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Hi,

It looks like its gonna be clear tonight so i might go out and collect some light.

Last time i imaged m51, the image was alright considering. But i found it a bit small. Now im looking for some objects on the nothern hemisphere that will not need a big apperture, nor a modded camera.

The equipment im using:

SW 80 Equinox 80ED

Heq5 Pro

Canon EOS 500d

Regards

Lukas

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Double stars perhaps? Also M13 and M57. Saturn & the moon? A word of warning, don't mention the skies are clear where you are, you may get lynched.:hello2:

In the imaging section you will find some of my efforts with a NexStar 4SE and an EOS 500D, with setting details.

Edited by David JM
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Thanks for your anwser :hello2:

To little magnification for saturn and the moon :/ Dont know about double stars, but i imagine i'd need more magnification to split them.

I was more looking for galaxies or nebulae.

Edited by AstroLuke
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Increasing the aperture isn't going to make anything "bigger" I'm afraid unless it also increases the focal length.

Your 80 (which has a short focal length) plus your DSLR (which has a large sensor) are the perfect combination for wide field imaging.

For chasing the smaller stuff, you will want either a smaller sensor (CCD) or longer focal length scope (the 200P in your sig has this.)

M31 is of course starting to present itself in the early hours, this is the biggest thing I can suggest off the top of my head.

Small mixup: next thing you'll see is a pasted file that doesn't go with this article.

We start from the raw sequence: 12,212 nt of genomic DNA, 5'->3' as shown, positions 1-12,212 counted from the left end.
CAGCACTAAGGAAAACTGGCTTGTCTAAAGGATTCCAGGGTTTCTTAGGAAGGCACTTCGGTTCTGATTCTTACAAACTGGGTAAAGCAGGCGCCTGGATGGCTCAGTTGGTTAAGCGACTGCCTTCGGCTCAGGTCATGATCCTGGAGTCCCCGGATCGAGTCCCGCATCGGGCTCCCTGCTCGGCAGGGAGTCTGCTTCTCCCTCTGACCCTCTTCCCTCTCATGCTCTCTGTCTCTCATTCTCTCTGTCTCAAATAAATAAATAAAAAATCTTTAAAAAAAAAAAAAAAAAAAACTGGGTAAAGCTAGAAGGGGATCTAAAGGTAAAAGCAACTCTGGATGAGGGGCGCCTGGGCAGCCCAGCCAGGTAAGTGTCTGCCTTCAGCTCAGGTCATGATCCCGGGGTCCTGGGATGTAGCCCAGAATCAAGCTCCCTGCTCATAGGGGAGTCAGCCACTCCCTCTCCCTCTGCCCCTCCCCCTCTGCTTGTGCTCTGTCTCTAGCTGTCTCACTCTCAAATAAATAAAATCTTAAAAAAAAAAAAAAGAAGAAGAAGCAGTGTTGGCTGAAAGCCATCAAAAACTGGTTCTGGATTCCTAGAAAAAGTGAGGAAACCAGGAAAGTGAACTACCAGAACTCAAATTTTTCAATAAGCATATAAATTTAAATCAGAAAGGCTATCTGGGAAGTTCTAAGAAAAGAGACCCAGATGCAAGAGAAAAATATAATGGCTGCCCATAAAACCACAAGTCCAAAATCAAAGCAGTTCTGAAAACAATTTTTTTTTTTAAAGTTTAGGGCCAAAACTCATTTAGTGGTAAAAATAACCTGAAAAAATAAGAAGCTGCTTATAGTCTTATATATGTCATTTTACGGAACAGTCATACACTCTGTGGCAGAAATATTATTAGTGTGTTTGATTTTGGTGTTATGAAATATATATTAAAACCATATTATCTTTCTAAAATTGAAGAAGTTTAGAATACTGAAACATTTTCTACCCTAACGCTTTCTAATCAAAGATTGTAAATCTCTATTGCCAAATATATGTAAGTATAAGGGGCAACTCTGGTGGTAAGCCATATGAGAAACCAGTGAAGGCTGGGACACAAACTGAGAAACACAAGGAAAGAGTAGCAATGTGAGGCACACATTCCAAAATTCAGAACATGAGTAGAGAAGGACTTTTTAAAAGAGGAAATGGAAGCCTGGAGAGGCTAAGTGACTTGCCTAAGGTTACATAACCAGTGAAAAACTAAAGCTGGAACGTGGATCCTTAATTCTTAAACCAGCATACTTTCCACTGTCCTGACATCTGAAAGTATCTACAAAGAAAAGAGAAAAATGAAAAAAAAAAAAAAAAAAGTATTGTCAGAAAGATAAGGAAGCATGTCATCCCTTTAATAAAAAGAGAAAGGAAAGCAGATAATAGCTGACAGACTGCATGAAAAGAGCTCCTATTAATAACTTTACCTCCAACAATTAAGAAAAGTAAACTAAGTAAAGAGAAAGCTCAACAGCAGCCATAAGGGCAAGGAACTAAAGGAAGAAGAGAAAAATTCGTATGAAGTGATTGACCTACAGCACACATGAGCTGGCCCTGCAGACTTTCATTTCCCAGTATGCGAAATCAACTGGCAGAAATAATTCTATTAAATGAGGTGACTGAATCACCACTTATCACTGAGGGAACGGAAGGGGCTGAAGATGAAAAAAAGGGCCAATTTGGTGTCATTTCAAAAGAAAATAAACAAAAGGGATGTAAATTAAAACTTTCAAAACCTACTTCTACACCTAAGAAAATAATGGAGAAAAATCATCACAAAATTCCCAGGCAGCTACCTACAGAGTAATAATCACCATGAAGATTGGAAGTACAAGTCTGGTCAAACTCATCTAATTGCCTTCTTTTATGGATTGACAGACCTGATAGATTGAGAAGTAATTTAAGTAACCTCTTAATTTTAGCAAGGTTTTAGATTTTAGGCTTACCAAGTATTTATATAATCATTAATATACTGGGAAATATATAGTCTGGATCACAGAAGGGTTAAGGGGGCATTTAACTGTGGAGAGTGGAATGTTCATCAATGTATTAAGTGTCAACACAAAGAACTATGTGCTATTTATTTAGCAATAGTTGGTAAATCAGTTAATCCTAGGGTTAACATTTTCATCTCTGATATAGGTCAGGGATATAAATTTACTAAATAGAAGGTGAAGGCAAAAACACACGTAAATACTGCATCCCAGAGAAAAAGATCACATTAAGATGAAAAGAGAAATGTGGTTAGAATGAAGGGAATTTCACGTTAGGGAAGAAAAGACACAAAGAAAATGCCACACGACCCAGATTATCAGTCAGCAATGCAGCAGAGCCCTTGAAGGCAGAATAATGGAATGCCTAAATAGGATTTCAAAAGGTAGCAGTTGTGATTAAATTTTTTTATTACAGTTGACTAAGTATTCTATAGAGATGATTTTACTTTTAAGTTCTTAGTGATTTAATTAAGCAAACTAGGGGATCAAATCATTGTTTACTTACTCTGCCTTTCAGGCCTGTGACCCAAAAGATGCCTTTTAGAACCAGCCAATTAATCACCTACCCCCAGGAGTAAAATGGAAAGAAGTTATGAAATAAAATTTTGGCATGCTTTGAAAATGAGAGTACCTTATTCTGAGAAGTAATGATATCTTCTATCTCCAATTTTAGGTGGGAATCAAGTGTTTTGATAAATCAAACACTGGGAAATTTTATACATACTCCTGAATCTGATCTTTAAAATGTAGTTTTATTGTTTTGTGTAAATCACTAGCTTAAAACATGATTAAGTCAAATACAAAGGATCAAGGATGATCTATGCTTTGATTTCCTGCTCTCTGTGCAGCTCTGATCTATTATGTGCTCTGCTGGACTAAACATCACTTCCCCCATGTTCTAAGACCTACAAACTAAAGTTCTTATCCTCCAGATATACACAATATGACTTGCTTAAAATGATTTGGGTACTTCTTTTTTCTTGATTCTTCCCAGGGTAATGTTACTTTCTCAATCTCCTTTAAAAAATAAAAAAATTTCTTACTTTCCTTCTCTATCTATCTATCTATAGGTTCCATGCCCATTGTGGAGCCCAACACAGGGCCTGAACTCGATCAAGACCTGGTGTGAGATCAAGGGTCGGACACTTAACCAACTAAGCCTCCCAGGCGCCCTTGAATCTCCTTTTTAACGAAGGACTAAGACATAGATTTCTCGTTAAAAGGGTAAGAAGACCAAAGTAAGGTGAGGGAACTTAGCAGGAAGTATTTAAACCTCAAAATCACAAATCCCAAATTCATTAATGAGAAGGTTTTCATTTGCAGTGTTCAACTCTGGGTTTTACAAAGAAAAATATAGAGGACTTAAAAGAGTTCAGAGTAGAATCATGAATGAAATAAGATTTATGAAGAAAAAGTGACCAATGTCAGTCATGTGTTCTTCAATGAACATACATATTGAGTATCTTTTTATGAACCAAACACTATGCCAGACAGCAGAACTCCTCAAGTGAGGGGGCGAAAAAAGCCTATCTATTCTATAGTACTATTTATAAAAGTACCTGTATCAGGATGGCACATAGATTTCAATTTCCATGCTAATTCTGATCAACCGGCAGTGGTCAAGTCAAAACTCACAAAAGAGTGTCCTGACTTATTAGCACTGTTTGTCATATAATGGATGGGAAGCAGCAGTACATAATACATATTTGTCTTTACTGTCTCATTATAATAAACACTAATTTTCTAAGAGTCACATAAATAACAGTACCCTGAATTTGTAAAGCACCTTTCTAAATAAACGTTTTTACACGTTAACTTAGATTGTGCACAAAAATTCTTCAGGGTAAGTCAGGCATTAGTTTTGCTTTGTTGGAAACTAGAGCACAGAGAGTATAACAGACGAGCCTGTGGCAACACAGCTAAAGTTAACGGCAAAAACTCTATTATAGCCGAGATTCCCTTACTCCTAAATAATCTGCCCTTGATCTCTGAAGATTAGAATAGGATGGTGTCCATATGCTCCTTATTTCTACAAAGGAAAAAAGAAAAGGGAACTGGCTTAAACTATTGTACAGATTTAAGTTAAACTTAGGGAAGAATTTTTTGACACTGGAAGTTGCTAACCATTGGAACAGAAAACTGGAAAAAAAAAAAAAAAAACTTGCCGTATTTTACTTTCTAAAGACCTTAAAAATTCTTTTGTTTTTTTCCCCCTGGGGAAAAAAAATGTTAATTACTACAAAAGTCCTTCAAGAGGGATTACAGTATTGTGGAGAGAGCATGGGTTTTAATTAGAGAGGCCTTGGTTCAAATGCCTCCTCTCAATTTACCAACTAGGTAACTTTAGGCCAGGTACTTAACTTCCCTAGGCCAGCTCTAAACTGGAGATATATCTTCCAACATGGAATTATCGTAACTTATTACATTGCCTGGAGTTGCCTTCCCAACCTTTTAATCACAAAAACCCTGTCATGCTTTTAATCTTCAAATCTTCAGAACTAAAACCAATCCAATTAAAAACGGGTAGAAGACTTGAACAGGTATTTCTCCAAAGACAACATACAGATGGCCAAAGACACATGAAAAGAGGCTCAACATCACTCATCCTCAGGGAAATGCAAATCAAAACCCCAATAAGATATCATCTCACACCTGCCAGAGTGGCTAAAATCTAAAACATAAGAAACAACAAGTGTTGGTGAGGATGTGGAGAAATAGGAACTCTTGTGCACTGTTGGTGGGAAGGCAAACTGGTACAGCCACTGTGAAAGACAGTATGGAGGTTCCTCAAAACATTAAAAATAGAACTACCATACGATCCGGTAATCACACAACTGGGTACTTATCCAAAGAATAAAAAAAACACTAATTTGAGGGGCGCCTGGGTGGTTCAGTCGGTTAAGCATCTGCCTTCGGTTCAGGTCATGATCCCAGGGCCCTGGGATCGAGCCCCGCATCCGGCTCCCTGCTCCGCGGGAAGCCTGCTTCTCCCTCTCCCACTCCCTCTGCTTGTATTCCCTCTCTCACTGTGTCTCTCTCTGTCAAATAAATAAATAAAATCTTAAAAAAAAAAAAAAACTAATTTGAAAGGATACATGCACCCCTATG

I'm sure some more suggestions will be along soon though :hello2:

Edited by Stephen
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Thanks for your reply! :hello2:

I havent thought of Markarian's chain

Increasing the aperture isn't going to make anything "bigger" I'm afraid unless it also increases the focal length.

With small aperture i meant stuff like faint galaxies where you need a bigger aperture to collect the faint light faster :)

Edited by AstroLuke
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Not the greatest of skies at the moment (at least not in this city in Spain) but I imagine you should get some result from these in an LP area:

M13, M92, M3, M94, M29, M57.

You may also want to try your hand at these, although I haven't had much luck with my 4" combating LP and the general summer haze (am I wasting my time here?):

M51, M64, M85, M84, M86, M87.

As with splitting stars, I try to include a splitting in each observation and feel that it aids the general skill of star-hopping and reading star maps, helps one come to appreciate and recognise star magnitudes, can be conducted in most LP areas and often reveals a showcase of very pretty and vibrant stellar gems.

Clear skies and happy hunting :hello2:

Edited by Qualia
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Thanks for your anwser :hello2:

To little magnification for saturn and the moon :/ Dont know about double stars, but i imagine i'd need more magnification to split them.

I was more looking for galaxies or nebulae.

Some doubles are an 'easy' split as they are wide apart, Albireo is nice at low magnifications and has a clear difference in colour. Norton's lists the seperation of the two components so you can get a realistic idea of what you can see. Cor Caroli is another easy one, so is Mizar and Alcor [nearly directly overhead at the moment], whereas Mizar itself is a bit more difficult.

M81 & M82 should be easy enough for you and at lower magnifications you can get both in the eyepiece at the same time.

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